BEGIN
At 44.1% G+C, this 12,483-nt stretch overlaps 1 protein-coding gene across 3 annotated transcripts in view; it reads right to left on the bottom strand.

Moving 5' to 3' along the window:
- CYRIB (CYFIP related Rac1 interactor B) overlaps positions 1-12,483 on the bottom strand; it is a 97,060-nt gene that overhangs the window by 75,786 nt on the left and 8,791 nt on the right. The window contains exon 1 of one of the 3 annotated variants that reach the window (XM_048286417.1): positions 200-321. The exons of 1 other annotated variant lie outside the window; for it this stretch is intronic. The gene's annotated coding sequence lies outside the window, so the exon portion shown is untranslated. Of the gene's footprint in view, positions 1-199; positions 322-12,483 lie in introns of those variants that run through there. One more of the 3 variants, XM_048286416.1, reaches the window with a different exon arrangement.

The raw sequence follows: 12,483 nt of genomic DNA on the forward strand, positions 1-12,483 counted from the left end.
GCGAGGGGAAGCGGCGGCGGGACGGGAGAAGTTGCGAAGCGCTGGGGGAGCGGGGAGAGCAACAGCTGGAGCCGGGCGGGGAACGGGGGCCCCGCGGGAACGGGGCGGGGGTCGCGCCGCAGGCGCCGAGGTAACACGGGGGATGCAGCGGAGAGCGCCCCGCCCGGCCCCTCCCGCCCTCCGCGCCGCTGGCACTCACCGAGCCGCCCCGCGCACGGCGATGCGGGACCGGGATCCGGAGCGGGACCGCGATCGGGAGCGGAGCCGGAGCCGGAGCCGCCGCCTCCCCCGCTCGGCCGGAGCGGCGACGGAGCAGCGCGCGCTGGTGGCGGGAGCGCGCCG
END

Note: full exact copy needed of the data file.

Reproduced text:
At 44.1% G+C, this 12,483-nt stretch overlaps 1 protein-coding gene across 3 annotated transcripts in view; it reads right to left on the bottom strand.

Moving 5' to 3' along the window:
- CYRIB (CYFIP related Rac1 interactor B) overlaps positions 1-12,483 on the bottom strand; it is a 97,060-nt gene that overhangs the window by 75,786 nt on the left and 8,791 nt on the right. The window contains exon 1 of one of the 3 annotated variants that reach the window (XM_048286417.1): positions 200-321. The exons of 1 other annotated variant lie outside the window; for it this stretch is intronic. The gene's annotated coding sequence lies outside the window, so the exon portion shown is untranslated. Of the gene's footprint in view, positions 1-199; positions 322-12,483 lie in introns of those variants that run through there. One more of the 3 variants, XM_048286416.1, reaches the window with a different exon arrangement.

The raw sequence follows: 12,483 nt of genomic DNA on the forward strand, positions 1-12,483 counted from the left end.
GCGAGGGGAAGCGGCGGCGGGACGGGAGAAGTTGCGAAGCGCTGGGGGAGCGGGGAGAGCAACAGCTGGAGCCGGGCGGGGAACGGGGGCCCCGCGGGAACGGGGCGGGGGTCGCGCCGCAGGCGCCGAGGTAACACGGGGGATGCAGCGGAGAGCGCCCCGCCCGGCCCCTCCCGCCCTCCGCGCCGCTGGCACTCACCGAGCCGCCCCGCGCACGGCGATGCGGGACCGGGATCCGGAGCGGGACCGCGATCGGGAGCGGAGCCGGAGCCGGAGCCGCCGCCTCCCCCGCTCGGCCGGAGCGGCGACGGAGCAGCGCGCGCTGGTGGCGGGAGCGCGCCG